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Romney Wins Easily in Maine GOP Caucus Vote

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Author Topic: Romney Wins Easily in Maine GOP Caucus Vote  (Read 17 times)
Kris Conover
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« on: February 03, 2008, 03:19:54 am »

Feb. 2, 2008 – 8:31 p.m.
Romney Wins Easily in Maine GOP Caucus Vote
By Jessica Benton Cooney and Bob Benenson, CQ Staff
Former Massachusetts Gov. Mitt Romney returned to the win column Saturday by easily taking the Republican presidential nominating contest in Maine — the last voting event before “Super Tuesday” this coming week.

Romney led by a wide margin in a candidate preference vote taken at caucuses held around the state on Friday and Saturday, with a few locations scheduled to hold their caucuses on Sunday. The Maine Republican Party early Saturday night declared Romney the winner.

Romney had 52 percent of vote, with 69 percent of precincts reporting as of 6:45 p.m. eastern time Saturday.

Arizona Sen. John McCain — who is now widely regarded as the front-runner for the Republican nomination after winning key primaries in South Carolina on Jan. 19 and Florida on Jan. 26 — did not seriously compete in the Maine caucuses. As a result, he ended up in a battle for second place with Texas Rep. Ron Paul , the libertarian outsider candidate who appears to have drawn by far his biggest vote share in any of the eight Republican presidential voting events so far.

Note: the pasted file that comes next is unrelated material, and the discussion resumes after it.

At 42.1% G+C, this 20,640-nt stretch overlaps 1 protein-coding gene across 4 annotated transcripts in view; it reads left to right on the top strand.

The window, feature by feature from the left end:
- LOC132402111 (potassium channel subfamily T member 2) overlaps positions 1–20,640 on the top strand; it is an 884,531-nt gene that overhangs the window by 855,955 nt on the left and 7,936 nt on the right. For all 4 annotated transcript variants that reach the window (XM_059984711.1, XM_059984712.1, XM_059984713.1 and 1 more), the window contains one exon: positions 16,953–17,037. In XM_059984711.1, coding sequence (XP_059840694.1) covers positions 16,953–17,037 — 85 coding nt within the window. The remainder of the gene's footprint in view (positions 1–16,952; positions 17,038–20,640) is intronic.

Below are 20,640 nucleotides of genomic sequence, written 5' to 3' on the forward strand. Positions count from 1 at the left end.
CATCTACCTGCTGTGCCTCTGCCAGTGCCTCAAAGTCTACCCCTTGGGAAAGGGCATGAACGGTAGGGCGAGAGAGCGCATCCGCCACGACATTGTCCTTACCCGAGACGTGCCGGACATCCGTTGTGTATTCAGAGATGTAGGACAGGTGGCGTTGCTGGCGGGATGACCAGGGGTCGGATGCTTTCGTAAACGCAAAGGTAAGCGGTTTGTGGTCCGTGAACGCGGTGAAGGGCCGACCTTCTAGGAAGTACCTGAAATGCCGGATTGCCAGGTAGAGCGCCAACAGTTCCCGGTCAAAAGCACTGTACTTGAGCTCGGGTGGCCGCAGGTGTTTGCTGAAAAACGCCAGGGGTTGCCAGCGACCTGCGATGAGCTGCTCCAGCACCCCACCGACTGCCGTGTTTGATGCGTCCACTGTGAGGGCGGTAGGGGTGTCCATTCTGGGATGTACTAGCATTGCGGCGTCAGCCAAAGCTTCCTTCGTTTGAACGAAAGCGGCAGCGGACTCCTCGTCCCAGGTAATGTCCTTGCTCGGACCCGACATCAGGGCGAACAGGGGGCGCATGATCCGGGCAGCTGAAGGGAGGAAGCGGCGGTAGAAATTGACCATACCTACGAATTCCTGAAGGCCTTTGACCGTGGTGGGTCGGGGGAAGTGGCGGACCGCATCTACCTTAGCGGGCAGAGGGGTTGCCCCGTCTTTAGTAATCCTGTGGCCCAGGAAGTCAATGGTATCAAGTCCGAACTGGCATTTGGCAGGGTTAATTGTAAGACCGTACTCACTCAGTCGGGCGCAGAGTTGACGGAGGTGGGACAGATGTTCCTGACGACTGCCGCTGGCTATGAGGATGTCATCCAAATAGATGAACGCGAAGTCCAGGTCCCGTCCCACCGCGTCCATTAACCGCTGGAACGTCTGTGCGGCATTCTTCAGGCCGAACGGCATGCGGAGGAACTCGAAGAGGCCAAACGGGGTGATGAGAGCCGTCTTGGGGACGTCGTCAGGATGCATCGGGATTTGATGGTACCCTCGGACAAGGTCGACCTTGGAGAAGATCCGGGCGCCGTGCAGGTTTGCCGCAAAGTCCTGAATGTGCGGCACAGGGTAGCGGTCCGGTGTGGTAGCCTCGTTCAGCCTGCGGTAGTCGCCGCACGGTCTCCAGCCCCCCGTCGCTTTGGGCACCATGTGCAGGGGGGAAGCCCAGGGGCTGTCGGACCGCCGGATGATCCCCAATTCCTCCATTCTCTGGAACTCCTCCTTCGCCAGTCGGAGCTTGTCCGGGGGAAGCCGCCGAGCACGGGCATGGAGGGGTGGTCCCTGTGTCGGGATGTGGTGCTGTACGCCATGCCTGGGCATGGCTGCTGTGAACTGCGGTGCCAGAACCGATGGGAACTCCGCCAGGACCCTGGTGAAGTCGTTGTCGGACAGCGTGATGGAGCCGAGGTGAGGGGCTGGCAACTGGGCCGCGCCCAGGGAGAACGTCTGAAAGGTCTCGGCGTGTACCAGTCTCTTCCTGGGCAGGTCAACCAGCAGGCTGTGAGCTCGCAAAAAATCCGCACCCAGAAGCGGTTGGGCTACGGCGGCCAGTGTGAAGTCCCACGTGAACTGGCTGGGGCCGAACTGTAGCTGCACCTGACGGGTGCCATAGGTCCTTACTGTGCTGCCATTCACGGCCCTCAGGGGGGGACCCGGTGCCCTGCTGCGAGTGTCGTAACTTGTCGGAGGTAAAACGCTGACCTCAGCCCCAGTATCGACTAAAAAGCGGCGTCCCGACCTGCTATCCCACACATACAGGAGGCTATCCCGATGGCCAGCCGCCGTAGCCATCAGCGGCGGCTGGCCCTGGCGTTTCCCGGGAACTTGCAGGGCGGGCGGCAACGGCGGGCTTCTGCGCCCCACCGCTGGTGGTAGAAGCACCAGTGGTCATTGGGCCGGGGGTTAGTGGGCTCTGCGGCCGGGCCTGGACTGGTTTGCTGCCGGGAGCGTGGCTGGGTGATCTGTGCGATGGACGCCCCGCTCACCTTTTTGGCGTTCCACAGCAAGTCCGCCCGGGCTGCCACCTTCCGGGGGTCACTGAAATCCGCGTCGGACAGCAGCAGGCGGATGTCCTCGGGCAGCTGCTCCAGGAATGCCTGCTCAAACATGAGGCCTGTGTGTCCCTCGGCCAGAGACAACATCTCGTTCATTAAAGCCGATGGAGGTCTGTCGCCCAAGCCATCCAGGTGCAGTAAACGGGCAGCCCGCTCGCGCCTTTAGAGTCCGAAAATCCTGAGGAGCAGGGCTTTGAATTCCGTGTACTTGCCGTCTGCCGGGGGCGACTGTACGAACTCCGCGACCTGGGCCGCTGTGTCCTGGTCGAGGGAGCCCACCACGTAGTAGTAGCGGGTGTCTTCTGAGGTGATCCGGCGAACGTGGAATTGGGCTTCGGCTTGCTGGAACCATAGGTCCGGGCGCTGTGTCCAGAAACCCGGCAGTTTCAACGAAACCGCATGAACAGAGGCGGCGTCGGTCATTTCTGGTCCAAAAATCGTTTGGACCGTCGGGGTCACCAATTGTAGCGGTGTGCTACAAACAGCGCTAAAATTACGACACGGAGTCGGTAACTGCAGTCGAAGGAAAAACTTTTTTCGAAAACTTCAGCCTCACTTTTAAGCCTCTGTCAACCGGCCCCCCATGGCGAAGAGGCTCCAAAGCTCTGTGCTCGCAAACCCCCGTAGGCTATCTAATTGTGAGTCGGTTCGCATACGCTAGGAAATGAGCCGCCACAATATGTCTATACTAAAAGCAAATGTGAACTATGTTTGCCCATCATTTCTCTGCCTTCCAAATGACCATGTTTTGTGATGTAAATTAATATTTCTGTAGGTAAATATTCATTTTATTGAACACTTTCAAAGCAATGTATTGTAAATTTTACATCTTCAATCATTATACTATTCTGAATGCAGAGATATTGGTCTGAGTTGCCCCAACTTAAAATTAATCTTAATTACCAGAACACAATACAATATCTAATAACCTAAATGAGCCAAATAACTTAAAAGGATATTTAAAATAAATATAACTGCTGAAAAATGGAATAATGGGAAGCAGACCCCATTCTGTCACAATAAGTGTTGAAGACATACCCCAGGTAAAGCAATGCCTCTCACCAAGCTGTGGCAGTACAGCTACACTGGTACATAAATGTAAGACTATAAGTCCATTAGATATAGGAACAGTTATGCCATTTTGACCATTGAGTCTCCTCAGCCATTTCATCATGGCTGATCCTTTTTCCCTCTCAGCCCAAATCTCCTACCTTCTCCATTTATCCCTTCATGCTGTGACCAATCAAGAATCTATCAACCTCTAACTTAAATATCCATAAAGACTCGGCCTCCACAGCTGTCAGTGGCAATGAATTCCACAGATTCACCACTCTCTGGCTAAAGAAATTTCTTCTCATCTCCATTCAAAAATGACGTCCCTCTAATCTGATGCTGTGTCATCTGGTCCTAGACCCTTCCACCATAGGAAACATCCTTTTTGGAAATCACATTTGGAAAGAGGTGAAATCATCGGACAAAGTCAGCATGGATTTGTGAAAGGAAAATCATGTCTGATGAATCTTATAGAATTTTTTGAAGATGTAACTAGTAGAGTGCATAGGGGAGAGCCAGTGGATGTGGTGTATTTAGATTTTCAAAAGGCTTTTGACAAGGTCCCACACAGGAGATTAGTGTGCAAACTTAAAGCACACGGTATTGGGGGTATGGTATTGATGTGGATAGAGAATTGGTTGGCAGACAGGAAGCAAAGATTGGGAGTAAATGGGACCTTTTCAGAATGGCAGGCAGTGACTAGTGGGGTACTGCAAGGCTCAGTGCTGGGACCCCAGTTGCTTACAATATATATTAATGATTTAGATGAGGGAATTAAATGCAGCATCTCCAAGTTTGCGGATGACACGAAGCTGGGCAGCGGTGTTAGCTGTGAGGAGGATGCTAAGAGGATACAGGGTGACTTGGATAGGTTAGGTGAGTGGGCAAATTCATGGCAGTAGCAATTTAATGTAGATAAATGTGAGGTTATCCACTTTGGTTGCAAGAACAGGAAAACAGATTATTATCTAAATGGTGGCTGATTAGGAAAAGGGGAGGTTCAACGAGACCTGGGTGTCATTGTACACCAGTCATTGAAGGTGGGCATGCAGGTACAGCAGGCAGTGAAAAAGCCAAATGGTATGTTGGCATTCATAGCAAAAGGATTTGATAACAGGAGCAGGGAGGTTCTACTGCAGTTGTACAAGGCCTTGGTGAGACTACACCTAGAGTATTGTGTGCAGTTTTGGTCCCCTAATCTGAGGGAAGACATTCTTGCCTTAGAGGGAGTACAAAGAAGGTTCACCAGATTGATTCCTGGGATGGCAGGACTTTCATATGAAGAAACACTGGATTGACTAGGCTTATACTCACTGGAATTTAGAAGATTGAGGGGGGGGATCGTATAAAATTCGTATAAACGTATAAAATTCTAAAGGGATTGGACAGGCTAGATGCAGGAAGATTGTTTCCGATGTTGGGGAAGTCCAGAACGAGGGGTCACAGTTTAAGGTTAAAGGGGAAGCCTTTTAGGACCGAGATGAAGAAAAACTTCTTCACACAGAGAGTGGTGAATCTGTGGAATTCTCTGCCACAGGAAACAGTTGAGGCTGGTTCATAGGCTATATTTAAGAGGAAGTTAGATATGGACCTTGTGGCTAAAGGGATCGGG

McCain had 21 percent of the preference vote to 19 percent for Paul. This contrasted sharply with McCain’s performance in 2000, when Maine Republicans held a primary rather than caucuses, and McCain took 44 percent to 51 percent for winner and eventual nominee George W. Bush .

The previous high for Paul, in Nevada’s caucuses Jan. 19, was 13 percent, which was good for second place behind Romney’s 53 percent.

Former Arkansas Gov. Mike Huckabee , who didn’t compete actively in Maine, had just 6 percent of the preference vote.

The low-profile weekend Republican event in Maine is the last before the onslaught of 21 Republican primary or caucus events looming on Tuesday, variously known as “Super Tuesday,” “Super Duper Tuesday” and “Tsunami Tuesday.” The Maine win may give a psychological boost to the Romney campaign, which has been struggling to overcome its recent setbacks in South Carolina and Florida and has seen its national poll numbers drop sharply at a very inopportune juncture.

Romney’s success in Maine will give him a talking point as he contends that his campaign for the Republican nomination is still viable. On the other side of the coin, a loss in Maine would have been devastating to New Englander Romney, who already lost narrowly to McCain in the Jan. 8 first-in-the-nation primary in New Hampshire.

But the Maine caucus win does not necessarily give Romney the sharp shift in his direction that he needs to get back on even footing with McCain — and pick up at least enough state victories on Tuesday to prevent his leading rival from developing unstoppable momentum.